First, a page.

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Property owners on foreclosure list urged to discuss options with city

Thousands of city property owners have received four notices warning that they could lose their homes, lots and businesses at an October auction if they fail to pay delinquent taxes.

Still, the owners of nearly 4,800 parcels have yet to make good on outstanding property taxes, garbage user fees, and water and sewer bills.

Buffalo's top tax collector is imploring them to come forward, even if they don't have the money right now to wipe out the debts. The worst possible course of action, said Assessment and Taxation Commissioner Martin F. Kennedy, would be to continue ignoring additional notices that will be mailed this summer.

"If you have a problem, don't hide from it. It's not going to go away," Kennedy said. "We can help cure the problem by setting up payment plans."

The most recent foreclosure list shows 4,770 properties at risk of being sold at a three-day auction that will begin Oct. 25. Officials said the number of delinquent parcels is about average. There were about 4,500 properties on the foreclosure list a year ago. Back in the early summer of 2005, there were more than 5,400 properties on the list.

In early July, assessors will visit every property that appears on the foreclosure list, checking to make sure that structures haven't been demolished. In other instances, they may reduce the values of some properties that have deteriorated since the last review.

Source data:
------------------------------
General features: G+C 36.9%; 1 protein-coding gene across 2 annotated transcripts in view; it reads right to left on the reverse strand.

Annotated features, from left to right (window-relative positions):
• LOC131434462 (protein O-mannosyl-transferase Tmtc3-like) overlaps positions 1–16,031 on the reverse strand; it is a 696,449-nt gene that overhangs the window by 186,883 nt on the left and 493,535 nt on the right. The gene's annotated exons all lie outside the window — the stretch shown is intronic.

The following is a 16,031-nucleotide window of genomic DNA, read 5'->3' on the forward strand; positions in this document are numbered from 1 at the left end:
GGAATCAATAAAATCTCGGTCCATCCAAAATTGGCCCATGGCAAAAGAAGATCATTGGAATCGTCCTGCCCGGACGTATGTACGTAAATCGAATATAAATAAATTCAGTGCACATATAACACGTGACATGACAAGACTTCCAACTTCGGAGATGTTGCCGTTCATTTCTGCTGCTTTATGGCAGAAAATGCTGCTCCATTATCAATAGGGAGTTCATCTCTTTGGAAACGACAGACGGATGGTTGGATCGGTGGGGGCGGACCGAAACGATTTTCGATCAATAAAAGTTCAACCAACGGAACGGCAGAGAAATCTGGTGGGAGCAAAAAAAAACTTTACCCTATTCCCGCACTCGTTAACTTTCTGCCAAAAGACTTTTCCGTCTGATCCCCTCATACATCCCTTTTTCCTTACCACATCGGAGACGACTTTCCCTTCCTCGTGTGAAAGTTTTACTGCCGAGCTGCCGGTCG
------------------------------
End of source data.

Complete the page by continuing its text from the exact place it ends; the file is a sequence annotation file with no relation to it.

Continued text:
City officials expect the number of parcels on the list to drop by at least 25 percent in the four months leading up to the auction.

"That number will be significantly reduced as people come in with payments and arrange payment plans," Kennedy said.

Tax administrators are working with officials and legal advocacy groups to stage a series of assistance sessions a week before the auction.

As in prior years, attorneys will be stationed in the Erie County Courthouse to help property owners set up payment plans. The Legal Aid Bureau of Buffalo; Legal Services for the Elderly, Disabled or Disadvantaged of Western New York; and the Volunteer Lawyers Project have worked closely with the city in previous years.

For more information about setting up payment plans, property owners can call 851-5733.

Meanwhile, the Common Council has urged Mayor Byron W. Brown to exempt from foreclosure proceedings all properties that have delinquent water bill payments "until a better method is put in place." Lawmakers cited some previous billing problems with water charges.

Some city officials said properties that are already on the foreclosure list cannot be removed. But they said the city has the power to exempt properties that are behind in water payments from future foreclosures. Kennedy said he is in favor of such an exemption.


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